created by Miranda Thompson

“...stubby fingers on my legs, hot breath on my neck, a sour smell a thousand showers won’t wash away..”

I can see him watching me. His black shark eyes cut through the rain, laser-like along the dark window, dripping down my back. The bus lurches but his gaze remains steady. I don’t want to see to him nor him see me. Three stops to go.

He got on six, maybe seven stops before this one. Grey anorak, muddy beige sports top zipped halfway, black trackies with a rip at the knee, cap pulled low. His nose takes up half his face. His five o’clock shadow is ticking towards ten. He clocked me as he walked up the stairs: step slowing infinitesimally, eyes travelling across my face, exhaling heavily through his mouth. Two stops to go.

If I keep still, I think, he won’t notice me. My phone is tight in my hand and my keys are tangled in my fingers, Eiffel Tower keyring cutting at my knuckles. The girl next to me sways and drops her phone. “Faaaaack”, she slurs, bending over, hands tearing at thin air. I drop lower in my seat. One stop to go.

My phone blinks: 10 percent battery remaining. Fuck. Ignore it. Focus. How can I press the stop button without him noticing? I slide my arm along the back of the seat, hair in my face and chin buried in my jacket.

The girl’s trapped my backpack with her leg. “Excuse me, excuse me, excuse me, please.” I whisper, tearing it from under her Doc Martens. “S’alright, s’no worry, sorry.” She mutters, as I clamber over her.

He’s definitely seen me, hasn’t he? Shit. I clatter down the stairs. I don’t look back.

Off the bus, legs pounding, I scrabble for my earphones.  It’s a cold night, but my keys are slick with sweat. My stomach is tense, coiled like a ball of elastic bands. The amber lamppost lights cast shadows against the dark houses. In the corner of my eye I see the slow expansion of a black outline. My gut jerks. I walk faster.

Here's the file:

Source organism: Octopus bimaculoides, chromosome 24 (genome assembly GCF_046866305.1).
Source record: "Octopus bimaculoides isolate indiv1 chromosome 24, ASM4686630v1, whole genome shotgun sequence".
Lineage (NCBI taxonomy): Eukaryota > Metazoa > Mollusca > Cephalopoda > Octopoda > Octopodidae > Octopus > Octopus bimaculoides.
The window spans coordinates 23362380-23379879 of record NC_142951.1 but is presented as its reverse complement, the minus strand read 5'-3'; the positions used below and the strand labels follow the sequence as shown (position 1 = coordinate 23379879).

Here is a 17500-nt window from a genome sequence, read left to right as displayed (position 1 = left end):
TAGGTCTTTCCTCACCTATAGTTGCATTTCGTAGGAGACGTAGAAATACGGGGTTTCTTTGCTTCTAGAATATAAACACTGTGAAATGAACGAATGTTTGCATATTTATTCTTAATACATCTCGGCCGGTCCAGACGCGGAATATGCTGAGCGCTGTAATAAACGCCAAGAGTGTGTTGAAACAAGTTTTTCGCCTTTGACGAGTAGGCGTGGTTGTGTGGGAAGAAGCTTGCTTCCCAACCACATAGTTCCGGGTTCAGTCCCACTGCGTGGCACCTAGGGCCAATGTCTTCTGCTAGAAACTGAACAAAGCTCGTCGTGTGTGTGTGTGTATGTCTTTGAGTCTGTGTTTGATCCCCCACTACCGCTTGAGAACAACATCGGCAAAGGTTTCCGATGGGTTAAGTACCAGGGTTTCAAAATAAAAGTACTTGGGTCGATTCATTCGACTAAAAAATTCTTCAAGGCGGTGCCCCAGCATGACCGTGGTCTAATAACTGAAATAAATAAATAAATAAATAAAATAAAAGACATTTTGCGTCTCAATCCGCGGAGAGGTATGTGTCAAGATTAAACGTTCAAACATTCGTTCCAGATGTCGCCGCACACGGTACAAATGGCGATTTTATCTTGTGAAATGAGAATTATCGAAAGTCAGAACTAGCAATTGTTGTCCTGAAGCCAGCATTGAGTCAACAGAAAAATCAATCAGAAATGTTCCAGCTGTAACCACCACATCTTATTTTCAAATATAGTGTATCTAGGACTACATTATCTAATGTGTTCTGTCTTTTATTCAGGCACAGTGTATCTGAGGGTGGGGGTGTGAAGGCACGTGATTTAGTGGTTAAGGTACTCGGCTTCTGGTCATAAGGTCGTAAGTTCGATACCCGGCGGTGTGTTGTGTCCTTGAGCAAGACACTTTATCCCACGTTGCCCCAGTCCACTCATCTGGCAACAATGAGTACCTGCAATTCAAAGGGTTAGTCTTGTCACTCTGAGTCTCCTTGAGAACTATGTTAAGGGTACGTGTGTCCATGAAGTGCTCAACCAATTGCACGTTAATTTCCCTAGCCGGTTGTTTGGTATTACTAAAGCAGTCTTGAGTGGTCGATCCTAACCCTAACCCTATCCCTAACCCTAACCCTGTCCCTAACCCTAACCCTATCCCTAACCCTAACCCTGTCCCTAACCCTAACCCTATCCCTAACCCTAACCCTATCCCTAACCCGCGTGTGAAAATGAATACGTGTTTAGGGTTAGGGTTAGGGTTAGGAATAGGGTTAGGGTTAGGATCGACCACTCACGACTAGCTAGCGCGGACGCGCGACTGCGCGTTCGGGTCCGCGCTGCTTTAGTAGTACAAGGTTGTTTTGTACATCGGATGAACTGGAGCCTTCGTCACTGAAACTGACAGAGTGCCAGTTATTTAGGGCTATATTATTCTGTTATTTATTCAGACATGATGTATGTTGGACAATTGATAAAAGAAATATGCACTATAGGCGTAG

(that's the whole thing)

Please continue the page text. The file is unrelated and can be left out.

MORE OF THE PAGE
I can feel him behind me. Ahead, my street lies empty.  Will I be able to scream? Can I? If I scream, how long will it take for someone to notice?

What will he do? Does he want my bag? My phone? Me? Oh God, not me. Stubby fingers on my legs, hot breath on my neck, a sour smell a thousand showers won’t wash away.

He’ll get me round the corner, won’t he? Round the corner, by the bins, in the walkway between the road and the house. He’ll get me there.

Something touches my face. Bile creeps into my throat and I swat my fingers at my head. My shoulders shudder. It’s happening now, isn’t it? Right now. My voice has shrunk, trapped behind my tonsils. My chest is about to explode.

Nothing. My hair whips into my face. Whips my face again, I realise, as strands bat my cheeks. I drop my hands; swivel my head to the right. There’s nothing behind me. There’s no one there.

Miranda Thompson is a senior features writer at Woman’s Weekly.

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